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I'm interested in Puppet configuration management system, but wonder where the fine line goes between kick-start and Puppet?

Today I do a lot of tasks in kick-start (powered by Cobbler), including some custom partitioning.

Question is, if better to move everything (except custom partitioning and puppet packages) into Puppet, for a more flexible management? Or there are some defined guidelines for this?


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I just answered this question here:… – Justin Jan 2 '10 at 23:55
So it's as I said - do the partition + install Puppet, then do all the rest from the Puppet scripts? Just a quick question - can Puppet manage installed repos? Thanks. – SyRenity Jan 3 '10 at 0:00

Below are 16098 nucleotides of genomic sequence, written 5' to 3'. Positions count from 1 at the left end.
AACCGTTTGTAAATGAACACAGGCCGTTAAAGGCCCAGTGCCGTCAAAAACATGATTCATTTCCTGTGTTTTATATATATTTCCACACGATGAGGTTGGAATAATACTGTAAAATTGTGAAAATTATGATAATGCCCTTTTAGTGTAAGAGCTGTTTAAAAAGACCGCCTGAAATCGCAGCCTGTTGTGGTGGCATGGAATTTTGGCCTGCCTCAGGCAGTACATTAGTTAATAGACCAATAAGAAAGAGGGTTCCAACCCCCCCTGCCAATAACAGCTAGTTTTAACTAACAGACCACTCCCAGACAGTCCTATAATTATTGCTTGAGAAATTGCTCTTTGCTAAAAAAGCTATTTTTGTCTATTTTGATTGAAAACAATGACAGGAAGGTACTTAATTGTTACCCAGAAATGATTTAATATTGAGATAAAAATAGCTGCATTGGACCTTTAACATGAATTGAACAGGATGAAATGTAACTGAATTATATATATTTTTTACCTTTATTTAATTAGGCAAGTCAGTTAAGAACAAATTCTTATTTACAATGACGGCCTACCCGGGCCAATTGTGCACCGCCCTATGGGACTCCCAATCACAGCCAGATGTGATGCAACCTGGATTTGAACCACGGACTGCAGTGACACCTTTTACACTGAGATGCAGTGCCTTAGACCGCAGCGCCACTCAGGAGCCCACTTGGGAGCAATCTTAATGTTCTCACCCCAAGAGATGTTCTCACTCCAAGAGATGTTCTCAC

Puppet can do anything you can do manually. Sometimes the trick is teaching puppet how to do something idempotently. ie, you can't just tell it to add a repo, you also need to give it a way to check to see if the repo is already added. puppet makes this pretty easy though. – Justin Jan 3 '10 at 0:19
up vote 17 down vote accepted

You need a baseline system with puppet on it to allow puppet to start managing the system. So you should use kickstart to do the base install (with the puppet packages) then use puppet to configure the rest of the system. They are complimentary not competitive technologies.

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